Cancer center to be built in Franklin NJ will offer high-tech treatment

By Rick Malwitz, Staff Writer
February 23, 2010

SOMERSET — Construction will begin in April on a cancer-treatment center that will cover an area the size of a football field and feature a 222-ton accelerator used to send radiation to tumors with millimeter precision.

The center is a joint venture of ProCure Treatment Centers, Princeton Radiation Oncology and the CentraState Health System of Freehold.

The facility will cost about $160 million. If construction proceeds on schedule, it will receive patients in March 2012.

Hadley Ford, CEO of ProCure, said Somerset was chosen because of its location: "We wanted to be close to the (CentraState) market, and close to New York. Central New Jersey is an ideal location."

The facility will be located at 101-103 Cedar Grove Lane. It will be one of six in operation or under construction by ProCure of Bloomington, Ind.

"We're quite excited about this facility coming to town, adding to our growing medically-related economic base," said Township Manager Ken Daly.

"We fast-tracked the permits," said Mayor Brian Levine. "We didn't want them to dangle in red tape."

Currently, the closest proton-therapy centers are at the University of Pennsylvania in Philadelphia and at Massachusetts General Hospital in Boston. ProCure will have the first facility in the New York metropolitan area.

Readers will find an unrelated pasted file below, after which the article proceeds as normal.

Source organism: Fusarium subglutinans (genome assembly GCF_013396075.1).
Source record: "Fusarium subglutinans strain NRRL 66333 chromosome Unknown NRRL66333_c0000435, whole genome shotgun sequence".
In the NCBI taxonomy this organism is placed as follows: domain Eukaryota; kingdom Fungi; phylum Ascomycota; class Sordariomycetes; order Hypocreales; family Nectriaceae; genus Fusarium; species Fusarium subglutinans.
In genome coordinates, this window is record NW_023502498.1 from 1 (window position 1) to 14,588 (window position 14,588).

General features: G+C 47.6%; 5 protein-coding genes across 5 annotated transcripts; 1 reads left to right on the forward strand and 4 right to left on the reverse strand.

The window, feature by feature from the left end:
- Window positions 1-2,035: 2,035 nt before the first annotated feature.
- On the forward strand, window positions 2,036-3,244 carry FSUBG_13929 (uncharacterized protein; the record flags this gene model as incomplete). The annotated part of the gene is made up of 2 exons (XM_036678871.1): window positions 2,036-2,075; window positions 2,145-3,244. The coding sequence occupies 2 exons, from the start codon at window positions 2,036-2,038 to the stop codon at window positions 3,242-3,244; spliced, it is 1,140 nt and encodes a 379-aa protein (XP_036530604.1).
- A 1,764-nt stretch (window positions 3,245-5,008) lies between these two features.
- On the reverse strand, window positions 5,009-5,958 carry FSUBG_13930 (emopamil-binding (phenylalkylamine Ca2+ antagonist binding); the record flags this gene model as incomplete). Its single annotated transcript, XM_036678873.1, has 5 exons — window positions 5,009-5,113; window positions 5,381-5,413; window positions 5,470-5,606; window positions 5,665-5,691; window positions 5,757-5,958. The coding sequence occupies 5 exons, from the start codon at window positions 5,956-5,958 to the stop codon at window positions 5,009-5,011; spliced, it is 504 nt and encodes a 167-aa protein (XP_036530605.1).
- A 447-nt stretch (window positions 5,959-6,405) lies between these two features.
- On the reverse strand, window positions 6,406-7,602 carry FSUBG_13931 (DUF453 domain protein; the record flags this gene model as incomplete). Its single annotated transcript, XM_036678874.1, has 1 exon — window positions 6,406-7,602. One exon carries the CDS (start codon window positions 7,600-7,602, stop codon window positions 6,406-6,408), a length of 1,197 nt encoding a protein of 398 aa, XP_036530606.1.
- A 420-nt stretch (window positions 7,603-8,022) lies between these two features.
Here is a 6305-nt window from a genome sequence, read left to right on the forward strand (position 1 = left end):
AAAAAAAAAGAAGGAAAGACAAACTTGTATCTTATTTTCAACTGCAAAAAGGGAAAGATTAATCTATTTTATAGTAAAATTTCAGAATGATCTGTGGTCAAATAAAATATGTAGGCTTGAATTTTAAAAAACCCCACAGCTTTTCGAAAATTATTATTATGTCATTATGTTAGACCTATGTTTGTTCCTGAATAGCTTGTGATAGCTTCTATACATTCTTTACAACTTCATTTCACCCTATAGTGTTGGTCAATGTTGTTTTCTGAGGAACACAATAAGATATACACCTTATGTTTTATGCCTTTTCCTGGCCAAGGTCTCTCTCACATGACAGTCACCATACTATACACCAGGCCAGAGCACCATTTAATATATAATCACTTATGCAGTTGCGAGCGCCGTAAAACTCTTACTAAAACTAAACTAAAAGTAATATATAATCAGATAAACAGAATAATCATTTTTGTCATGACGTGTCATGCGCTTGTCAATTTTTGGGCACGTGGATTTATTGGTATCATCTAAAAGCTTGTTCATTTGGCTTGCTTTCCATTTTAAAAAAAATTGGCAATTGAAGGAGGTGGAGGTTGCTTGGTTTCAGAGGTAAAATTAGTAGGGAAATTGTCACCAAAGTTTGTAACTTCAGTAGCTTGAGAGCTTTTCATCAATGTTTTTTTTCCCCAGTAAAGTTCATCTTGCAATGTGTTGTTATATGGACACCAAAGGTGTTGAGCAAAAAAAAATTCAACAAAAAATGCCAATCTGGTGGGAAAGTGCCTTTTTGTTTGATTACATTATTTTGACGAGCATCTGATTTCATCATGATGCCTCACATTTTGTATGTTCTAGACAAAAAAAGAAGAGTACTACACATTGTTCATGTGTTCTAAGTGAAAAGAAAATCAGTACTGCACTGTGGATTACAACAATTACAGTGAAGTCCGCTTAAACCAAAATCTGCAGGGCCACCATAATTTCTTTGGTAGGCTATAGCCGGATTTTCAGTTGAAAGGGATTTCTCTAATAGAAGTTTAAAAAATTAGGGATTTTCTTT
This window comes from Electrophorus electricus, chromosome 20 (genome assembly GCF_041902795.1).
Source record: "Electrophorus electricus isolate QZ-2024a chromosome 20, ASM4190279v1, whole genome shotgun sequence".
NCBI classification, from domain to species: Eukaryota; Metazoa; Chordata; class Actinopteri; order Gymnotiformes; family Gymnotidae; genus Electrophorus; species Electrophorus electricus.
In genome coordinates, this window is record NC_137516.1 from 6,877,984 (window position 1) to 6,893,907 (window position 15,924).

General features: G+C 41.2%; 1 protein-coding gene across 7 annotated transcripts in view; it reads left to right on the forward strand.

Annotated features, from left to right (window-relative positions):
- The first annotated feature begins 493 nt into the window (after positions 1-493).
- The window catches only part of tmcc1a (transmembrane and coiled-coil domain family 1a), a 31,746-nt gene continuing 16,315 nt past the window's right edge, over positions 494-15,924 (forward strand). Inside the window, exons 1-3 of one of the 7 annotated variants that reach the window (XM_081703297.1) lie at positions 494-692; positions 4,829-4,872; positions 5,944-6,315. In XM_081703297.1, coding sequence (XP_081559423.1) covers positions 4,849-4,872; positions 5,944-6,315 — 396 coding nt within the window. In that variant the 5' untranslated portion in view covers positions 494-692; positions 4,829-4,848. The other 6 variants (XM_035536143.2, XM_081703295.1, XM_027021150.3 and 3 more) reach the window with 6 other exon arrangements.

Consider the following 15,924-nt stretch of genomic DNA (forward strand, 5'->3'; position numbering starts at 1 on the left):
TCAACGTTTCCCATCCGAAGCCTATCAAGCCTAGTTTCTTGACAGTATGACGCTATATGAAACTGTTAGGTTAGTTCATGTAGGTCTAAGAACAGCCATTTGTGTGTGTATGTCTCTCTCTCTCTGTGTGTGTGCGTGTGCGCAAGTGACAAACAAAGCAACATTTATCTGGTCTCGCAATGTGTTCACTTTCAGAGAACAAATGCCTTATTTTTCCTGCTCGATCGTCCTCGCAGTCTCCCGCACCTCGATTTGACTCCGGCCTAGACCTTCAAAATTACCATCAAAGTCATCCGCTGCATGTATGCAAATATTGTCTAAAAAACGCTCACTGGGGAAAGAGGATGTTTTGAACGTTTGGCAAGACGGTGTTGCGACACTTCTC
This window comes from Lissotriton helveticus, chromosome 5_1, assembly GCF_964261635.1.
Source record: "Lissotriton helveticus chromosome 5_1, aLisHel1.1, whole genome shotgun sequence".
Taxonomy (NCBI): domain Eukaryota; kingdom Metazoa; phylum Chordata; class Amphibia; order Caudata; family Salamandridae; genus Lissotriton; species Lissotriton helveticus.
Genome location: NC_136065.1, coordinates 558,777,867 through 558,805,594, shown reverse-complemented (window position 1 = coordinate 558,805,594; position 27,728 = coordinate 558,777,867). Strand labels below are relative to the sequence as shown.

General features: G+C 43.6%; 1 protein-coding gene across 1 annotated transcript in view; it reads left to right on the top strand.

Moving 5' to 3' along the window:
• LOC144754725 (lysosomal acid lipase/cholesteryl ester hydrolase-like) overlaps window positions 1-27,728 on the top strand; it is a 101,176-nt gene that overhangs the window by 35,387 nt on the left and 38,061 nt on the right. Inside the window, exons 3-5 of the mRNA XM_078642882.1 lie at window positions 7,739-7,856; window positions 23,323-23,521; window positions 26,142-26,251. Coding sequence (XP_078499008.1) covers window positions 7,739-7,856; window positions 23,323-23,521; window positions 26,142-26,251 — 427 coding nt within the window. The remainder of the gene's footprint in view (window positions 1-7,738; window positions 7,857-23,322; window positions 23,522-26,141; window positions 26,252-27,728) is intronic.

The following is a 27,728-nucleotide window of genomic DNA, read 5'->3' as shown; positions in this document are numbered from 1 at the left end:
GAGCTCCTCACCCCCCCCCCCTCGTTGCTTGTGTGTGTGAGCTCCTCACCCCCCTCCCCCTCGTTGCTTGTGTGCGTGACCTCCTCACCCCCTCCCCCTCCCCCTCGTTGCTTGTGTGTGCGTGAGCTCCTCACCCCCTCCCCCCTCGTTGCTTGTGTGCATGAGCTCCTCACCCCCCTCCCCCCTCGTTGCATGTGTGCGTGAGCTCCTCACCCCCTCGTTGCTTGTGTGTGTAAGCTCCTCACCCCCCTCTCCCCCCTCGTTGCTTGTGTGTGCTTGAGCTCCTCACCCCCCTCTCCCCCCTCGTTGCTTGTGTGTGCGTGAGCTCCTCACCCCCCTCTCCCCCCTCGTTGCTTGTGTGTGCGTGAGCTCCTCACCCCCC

According to the National Cancer Institute, proton therapy is a form of radiation therapy that "can be used to target high doses of proton beam therapy to a tumor while doing less damage to normal tissues in front of and behind the tumor."

Ford explained that protons are sent from a cyclotron at 60 percent the speed of light. The protons go into a vacuum tube and are steered by magnets to a specific location in the patient's body.

"An x-ray hits everything in its path, and goes through the body doing collateral damage. With proton therapy all the energy goes to a specific point in space, and stops at the tumor," said Ford.

"You get more radiation into the tumor and less into tissue," said Ford.

Proton treatment is more expensive than traditional radiation treatment. Medicare pays about $50,000 for proton treatment therapy, more than twice what it pays for radiation therapy.

There will be four treatment rooms with walls about 11 feet thick.

"A number of our radiation oncologists have treated cancer with proton therapy and seen first-hand how effective it can be," said Dr. Brian Chon, a partner with Princeton Radiation Oncology.

The radiation oncology practice, which has offices in Princeton, Jamesburg, Flemington and Freehold, will provide clinical care at the center.

ProCure opened its first center in Oklahoma City. The second is under construction in the Chicago suburb of Warrenville, Ill. Others are under development by ProCure in Seattle, Detroit and South Florida.


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